As a service to the scientific machine learning research community, the SciML organization routinely runs and hosts challenge problems with research datasets in order to facilitate the advancement of scientific machine learning as a discipline. These problems come with open datasets, description of the classical numerical techniques used on the problem, and with starter code utilizing SciML software to help methodological research jump directly to the cutting edge of the field on a practical problem.
Harnessing the magnetic field of the earth for navigation has shown promise as a viable alternative to other navigation systems. A magnetic navigation system collects its own magnetic field data using a magnetometer and uses magnetic anomaly maps to determine the current location. The greatest challenge with magnetic navigation arises when the magnetic field data from the magnetometer on the navigation system encompass the magnetic field from not just the earth, but also from the vehicle on which it is mounted. It is difficult to separate the earth magnetic anomaly field magnitude, which is crucial for navigation, from the total magnetic field magnitude reading from the sensor. The purpose of this challenge problem is to decouple the earth and aircraft magnetic signals in order to derive a clean signal from which to perform magnetic navigation. Baseline testing on the dataset shows that the earth magnetic field can be extracted from the total magnetic field using machine learning (ML). The challenge is to remove the aircraft magnetic field from the total magnetic field using a trained neural network. These challenges offer an opportunity to construct an effective neural network for removing the aircraft magnetic field from the dataset, using an ML algorithm integrated with physics of magnetic navigation.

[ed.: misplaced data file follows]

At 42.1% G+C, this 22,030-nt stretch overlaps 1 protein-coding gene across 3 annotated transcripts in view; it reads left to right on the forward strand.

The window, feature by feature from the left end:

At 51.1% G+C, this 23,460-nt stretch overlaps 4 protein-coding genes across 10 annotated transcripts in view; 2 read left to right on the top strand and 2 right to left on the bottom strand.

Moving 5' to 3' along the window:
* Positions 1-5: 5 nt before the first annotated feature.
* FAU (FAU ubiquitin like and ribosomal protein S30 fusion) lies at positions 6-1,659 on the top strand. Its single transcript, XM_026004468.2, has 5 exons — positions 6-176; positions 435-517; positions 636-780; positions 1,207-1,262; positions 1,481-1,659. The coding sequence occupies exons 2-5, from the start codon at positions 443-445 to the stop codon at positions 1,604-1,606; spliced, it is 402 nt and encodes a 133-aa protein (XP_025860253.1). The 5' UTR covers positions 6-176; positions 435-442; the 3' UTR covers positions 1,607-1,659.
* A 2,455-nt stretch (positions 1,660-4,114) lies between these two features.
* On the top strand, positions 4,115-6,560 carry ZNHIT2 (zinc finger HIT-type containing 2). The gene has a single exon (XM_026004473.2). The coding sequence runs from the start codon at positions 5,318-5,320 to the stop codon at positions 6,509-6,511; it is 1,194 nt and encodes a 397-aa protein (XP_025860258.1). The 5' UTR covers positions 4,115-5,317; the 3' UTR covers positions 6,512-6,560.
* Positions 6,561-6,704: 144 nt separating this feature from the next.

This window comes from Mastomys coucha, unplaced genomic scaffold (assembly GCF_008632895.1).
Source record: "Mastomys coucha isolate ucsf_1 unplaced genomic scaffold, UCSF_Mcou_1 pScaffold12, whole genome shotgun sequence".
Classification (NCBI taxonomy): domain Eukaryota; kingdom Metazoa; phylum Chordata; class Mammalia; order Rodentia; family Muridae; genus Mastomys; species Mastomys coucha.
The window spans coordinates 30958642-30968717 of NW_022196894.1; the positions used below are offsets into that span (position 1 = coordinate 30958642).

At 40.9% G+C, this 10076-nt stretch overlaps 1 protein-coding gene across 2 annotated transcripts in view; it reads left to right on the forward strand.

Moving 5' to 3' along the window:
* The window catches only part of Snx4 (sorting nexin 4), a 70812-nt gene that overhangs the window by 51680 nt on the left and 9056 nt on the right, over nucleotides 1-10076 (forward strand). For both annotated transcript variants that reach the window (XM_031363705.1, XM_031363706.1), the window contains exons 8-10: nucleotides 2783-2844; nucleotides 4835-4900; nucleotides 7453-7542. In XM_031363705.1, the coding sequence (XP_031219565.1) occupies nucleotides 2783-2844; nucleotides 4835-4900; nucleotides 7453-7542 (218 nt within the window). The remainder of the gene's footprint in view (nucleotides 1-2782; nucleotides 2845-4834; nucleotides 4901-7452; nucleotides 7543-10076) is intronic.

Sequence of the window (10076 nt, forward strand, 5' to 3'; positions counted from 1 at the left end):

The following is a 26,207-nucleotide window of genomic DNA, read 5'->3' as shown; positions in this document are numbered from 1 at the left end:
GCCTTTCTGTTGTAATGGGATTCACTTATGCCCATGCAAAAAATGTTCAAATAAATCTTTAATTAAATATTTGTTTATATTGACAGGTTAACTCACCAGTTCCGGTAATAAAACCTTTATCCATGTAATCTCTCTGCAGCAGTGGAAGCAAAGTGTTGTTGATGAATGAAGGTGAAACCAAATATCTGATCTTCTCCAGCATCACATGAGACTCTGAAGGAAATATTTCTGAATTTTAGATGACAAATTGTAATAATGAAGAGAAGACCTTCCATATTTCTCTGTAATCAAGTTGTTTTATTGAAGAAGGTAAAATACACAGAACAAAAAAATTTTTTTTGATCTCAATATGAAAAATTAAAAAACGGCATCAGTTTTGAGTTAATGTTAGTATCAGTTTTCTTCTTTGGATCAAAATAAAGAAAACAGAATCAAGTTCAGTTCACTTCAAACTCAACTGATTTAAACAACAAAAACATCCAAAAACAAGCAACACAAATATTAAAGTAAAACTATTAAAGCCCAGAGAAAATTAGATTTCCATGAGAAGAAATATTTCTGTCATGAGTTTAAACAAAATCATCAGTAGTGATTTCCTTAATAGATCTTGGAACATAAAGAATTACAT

For more information, check out the challenge problem repository
The Helicopter SciML challenge problem was contributed by the University of South-Eastern Norway. The dataset is derived from a laboratory helicopter from which measurements of the pitch and yaw angles are coupled with measurements of the electrical inputs into the rotaries. Simple first principles derivations for the helicopter physics are given and are demonstrated to not explain the full dynamics of the system. The goal is to learn the missing physics required to give a description of the accurately predicting system.